Billionaire business mogul Eric Packer (Robert Pattinson) treats his body like a temple, receiving a health assessment from a physician every day like clockwork. One such appraisal takes place midway through Cosmopolis, David Cronenberg’s talky and occasionally scathing post-modern nightmare about the downfall of capitalism in the modern age. This gnarly doctor’s visit includes a brutally frank rectal exam that becomes highly erotic for both Eric and a female colleague standing inches away.
The physical body and all its beautiful horrors have long been essential to Cronenberg, but in Cosmopolis they become a way station for penetrating absurdities and diseased ideas. Lengthy dialogue-driven sequences, most taking place between Eric and various lovers, employees, and business advisors inside his brilliantly white high-tech stretch limousine, explore the way we construct fantasy and gather data to justify our hollowed-out existences. If Eric’s descent into the heart of darkness is any indication, we’ve failed.
Adapted from Don DeLillo’s famous novel, Cosmopolis faithfully follows Eric on a long and slow jaunt across Manhattan to get a haircut. Multiple complications threaten to compromise his trip, including a visit from the U.S. President and the funeral for a famous rap star. During his Ulysses-like journey, Eric’s professional and physical worlds quickly collapse, revealing the ideological rot and deformation of his soul that has been repressed underneath a mountain of wealth. Constantly questioning and forever yearning, Eric is the ultimate empty vessel trying to reclaim something, anything in the way of an identity.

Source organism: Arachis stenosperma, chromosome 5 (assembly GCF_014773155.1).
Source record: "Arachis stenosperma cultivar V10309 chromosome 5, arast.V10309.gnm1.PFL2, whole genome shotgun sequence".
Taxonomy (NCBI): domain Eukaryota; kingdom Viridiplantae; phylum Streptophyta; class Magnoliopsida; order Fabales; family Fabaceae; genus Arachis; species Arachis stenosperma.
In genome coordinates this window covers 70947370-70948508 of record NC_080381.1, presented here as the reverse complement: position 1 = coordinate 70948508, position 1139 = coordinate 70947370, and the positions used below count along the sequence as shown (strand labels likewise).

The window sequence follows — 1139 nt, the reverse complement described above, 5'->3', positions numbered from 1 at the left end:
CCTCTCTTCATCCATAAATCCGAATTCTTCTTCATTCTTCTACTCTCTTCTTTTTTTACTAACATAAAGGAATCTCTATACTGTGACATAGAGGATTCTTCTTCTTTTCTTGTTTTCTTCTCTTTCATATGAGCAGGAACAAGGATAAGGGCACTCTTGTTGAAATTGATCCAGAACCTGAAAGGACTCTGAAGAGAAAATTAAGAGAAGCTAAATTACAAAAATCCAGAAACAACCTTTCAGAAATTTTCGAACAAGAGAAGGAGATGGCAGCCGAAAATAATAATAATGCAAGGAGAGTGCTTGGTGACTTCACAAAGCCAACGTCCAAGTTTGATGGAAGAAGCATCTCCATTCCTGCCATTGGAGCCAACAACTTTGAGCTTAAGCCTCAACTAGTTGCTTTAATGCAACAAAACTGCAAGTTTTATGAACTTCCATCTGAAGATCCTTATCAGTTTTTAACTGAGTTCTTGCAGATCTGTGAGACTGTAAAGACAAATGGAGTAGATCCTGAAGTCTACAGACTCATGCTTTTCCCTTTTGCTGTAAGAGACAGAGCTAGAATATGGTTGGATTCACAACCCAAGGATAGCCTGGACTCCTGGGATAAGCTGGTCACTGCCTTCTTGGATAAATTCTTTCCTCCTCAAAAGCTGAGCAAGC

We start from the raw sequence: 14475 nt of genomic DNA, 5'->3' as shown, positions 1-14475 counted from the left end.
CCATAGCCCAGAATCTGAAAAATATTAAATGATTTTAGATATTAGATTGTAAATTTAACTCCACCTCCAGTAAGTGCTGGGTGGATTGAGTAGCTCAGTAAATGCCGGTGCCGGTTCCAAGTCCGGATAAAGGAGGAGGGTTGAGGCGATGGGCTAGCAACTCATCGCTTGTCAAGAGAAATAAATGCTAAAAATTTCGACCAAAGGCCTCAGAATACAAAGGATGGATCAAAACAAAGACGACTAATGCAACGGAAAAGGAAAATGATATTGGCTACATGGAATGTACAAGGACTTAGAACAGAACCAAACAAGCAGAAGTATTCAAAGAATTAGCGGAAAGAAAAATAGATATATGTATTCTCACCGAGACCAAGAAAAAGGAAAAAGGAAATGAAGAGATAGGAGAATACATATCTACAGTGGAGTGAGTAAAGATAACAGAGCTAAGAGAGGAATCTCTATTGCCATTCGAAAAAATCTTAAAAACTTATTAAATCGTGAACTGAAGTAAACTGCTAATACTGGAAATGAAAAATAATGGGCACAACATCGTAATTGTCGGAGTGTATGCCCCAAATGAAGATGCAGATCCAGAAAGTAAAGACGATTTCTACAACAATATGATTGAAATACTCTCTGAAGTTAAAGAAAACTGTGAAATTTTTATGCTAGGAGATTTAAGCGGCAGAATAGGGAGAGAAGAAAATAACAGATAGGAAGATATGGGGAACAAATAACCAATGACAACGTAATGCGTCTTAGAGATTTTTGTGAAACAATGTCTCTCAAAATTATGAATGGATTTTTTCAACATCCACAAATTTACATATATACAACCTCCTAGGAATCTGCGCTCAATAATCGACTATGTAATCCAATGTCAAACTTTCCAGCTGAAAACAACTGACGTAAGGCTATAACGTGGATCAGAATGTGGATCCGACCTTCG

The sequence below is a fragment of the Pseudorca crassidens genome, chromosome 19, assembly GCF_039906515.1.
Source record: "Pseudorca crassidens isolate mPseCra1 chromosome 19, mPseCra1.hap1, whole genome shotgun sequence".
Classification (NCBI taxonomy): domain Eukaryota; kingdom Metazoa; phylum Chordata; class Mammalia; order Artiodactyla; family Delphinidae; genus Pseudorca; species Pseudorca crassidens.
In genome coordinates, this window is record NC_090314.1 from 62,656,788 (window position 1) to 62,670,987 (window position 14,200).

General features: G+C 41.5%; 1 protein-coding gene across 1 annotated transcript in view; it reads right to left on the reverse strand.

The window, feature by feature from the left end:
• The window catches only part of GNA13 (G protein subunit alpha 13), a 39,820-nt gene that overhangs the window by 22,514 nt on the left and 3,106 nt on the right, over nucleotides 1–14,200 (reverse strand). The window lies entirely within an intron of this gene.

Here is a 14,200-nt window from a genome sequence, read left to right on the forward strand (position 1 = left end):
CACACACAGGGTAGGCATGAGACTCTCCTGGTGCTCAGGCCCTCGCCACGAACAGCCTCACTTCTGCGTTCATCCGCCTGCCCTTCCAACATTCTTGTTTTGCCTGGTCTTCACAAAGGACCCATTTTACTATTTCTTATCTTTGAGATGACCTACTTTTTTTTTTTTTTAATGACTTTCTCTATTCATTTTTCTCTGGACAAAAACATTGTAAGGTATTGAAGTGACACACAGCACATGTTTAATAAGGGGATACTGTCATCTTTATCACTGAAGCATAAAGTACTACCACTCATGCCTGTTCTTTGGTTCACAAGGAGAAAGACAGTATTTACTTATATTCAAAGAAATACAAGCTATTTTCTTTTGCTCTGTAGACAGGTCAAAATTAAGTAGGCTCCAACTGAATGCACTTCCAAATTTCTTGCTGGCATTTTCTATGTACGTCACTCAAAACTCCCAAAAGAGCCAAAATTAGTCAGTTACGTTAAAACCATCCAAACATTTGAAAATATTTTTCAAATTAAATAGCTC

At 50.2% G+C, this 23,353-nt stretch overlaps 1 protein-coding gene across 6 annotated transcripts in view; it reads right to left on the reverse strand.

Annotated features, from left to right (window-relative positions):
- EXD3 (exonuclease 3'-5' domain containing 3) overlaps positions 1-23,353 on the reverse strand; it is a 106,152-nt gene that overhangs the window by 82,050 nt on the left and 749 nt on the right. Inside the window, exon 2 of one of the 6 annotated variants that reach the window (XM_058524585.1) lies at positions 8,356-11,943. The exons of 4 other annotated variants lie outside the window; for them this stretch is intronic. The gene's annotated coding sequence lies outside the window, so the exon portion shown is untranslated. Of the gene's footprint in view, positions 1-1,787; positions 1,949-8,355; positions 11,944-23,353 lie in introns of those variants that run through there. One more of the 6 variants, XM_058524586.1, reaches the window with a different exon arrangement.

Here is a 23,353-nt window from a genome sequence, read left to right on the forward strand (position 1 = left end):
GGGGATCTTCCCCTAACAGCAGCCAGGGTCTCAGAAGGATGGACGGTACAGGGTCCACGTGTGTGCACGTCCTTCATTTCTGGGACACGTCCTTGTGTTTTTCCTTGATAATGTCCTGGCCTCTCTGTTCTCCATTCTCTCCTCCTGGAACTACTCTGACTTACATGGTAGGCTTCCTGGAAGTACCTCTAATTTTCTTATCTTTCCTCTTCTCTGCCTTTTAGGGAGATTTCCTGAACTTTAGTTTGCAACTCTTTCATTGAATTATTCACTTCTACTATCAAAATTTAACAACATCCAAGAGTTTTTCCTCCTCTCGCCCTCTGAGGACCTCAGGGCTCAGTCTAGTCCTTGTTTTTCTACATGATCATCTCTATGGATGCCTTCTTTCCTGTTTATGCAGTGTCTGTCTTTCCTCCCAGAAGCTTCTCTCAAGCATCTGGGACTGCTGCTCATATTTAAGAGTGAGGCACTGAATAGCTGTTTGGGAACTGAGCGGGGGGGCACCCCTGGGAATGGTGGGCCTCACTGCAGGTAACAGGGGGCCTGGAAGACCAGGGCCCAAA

But it’s not just Eric’s existence that seems on the verge of self-immolation: the entire city is tipping into the void. Angry protesters spray-paint Eric’s limo during a heated battled with riot police, screaming “A specter is haunting” while flinging dead rats in every direction. Burning bodies litter the sidewalks, protesters who’ve made the ultimate sacrifice in the name of anarchy. Eric displays a shocking indifference to it all, more concerned with discussing his own self-involved questions about the minutiae of societal contradictions.
If “time is a corporate asset,” as Eric’s advisor Vija Kinsky (Samantha Morton) suggests, then Cosmopolis strips away the 24/7 urgency of capitalist intent and allows one of its titans to ponder the possibilities of his own failure. The entire film is measured in detailed prose and combustible mise-en-scene. In one of the few times Eric leaves the safe haven of his limo, he watches a pick-up basketball game from afar, asking his bodyguard Torval (Kevin Durand) if he likes to play the sport. The sudden consequences of this conversation send Cosmopolis even deeper into a psychological abyss, one in which Eric embraces his own disintegrating persona, seemingly leaving the regular world (if there ever was one) behind.
For a Cronenberg film, Cosmopolis is light on violence and body horror, but the director’s obsession with evolving ideas and tainted perspectives remains on full display. Pattinson brings a ghostly intensity to the demanding role (Eric is in every scene), a trait that becomes even more dynamic in the film’s great final sequence. But does it all add up to something more than a series of striking vignettes about the downfall of personal will? Even if Cosmopolis feels stunted by its limitations of setting and movement, it manages to make small urban spaces feel combustible, ready to explode on a moment’s notice. For that, this is quite the dangerous method.
Glenn Heath Jr. is a film critic for Slant Magazine, Not Coming to a Theater Near You, The L Magazine,andThe House Next Door. Glenn is also a full-time Lecturer of Film Studies at Platt College and National University in San Diego, CA.